Harvard Study Highlights Health Benefits of Chocolate

Next time you're in the dining hall, don't pass on dessert in the name of healthy eating. A recent Harvard study concluded that consuming chocolate lowers blood pressure, improves cholesterol levels, and may reduce the risk of diabetes.

The researchers conducted a meta-analysis and reviewed 24 studies and 1106 participants to analyze the overall conclusions researchers have made over the past decade regarding the health benefits of chocolate. The study concluded that eating chocolate leads to lower blood pressure. They also found evidence of positive changes in cholesterol levels and an increase in insulin sensitivity, which may contribute to lowered risk for diabetes.

However, not all chocolate is created equal. The component of chocolate that creates these positive health benefits, flavonoids, are found in chocolates that contain higher proportions of cocoa solids.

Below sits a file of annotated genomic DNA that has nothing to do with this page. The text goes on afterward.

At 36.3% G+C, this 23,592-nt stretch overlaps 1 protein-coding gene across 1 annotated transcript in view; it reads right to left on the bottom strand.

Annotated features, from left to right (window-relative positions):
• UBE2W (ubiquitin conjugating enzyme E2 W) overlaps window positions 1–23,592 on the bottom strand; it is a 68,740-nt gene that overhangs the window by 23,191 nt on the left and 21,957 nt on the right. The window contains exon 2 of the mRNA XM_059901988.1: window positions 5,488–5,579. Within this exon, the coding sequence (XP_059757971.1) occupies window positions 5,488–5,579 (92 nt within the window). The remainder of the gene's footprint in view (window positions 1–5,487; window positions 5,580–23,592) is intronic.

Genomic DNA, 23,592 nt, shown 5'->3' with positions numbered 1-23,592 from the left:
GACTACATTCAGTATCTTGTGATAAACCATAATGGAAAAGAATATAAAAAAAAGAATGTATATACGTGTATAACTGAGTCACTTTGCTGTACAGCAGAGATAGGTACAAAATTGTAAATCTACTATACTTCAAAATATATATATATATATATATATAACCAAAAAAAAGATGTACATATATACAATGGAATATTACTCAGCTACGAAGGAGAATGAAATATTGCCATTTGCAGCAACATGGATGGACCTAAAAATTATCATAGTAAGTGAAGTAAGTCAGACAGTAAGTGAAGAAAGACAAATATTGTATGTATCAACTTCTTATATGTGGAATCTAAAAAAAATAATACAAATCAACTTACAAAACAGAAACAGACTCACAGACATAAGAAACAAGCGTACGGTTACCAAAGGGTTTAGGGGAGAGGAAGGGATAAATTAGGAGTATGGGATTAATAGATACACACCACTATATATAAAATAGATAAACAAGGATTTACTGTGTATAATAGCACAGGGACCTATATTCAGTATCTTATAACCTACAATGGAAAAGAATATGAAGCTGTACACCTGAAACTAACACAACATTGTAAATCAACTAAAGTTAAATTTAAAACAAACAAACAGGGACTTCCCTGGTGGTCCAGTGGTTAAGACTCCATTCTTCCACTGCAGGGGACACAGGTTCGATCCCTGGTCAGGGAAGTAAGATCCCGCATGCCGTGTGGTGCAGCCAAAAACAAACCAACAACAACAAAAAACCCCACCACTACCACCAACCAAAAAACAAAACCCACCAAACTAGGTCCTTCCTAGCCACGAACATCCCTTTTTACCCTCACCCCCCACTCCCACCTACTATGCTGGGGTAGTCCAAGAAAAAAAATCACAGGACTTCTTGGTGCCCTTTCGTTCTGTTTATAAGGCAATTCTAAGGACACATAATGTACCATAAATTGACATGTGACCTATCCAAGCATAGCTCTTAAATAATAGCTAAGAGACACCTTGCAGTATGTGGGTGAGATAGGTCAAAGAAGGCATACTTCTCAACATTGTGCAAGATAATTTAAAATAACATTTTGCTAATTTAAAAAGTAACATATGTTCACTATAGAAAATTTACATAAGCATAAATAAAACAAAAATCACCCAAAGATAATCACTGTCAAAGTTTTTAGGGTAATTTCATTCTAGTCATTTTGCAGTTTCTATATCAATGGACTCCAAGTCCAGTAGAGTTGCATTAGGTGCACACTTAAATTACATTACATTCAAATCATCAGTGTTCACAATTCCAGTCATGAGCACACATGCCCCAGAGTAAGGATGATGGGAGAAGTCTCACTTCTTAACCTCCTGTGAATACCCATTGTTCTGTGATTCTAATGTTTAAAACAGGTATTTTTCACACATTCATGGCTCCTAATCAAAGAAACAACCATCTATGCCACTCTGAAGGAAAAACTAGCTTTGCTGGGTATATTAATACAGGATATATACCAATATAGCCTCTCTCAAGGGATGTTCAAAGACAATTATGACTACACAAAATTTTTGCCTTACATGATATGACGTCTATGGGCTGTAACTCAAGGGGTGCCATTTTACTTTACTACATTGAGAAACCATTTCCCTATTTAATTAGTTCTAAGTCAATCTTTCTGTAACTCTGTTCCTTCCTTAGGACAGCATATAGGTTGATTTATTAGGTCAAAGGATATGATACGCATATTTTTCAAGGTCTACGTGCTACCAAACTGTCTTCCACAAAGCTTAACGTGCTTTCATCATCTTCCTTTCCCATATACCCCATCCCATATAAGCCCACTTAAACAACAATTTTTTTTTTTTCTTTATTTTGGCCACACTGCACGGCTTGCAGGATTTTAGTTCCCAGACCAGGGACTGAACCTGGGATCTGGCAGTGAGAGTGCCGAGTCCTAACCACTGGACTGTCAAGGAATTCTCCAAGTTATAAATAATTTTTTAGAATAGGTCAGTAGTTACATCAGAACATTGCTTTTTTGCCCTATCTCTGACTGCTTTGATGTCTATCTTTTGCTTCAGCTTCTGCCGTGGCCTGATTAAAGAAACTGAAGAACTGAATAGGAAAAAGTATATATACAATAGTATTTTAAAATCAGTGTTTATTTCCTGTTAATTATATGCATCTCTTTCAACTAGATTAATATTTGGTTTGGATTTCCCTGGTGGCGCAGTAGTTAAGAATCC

Eric L. Ding, an instructor in medicine at Harvard Medical School and one of the researchers of the study, wrote in an email that the "implications are that darker chocolate is likely better than milk chocolate or (fake) white chocolate for health."

So should college students think twice before passing up tomorrow's dessert option in the dining hall? Ding cautioned to be wary of commercial dark chocolate and over-consumption.

Unlike the very dark and fortified chocolate used in the studies, Ding warned that "[commercial] 'dark' is sometimes only 60 percent dark." He continued, "a chocolate bar again has calories, which likely somewhat dilutes/negates health benefits if eaten beyond moderation."

The reseachers, however, concluded that chocolate eaten in moderation will have positive benefits for your health. Enjoy that cheesecake brownie or bowl of chocolate pudding in the dining hall. Your heart will thank you.

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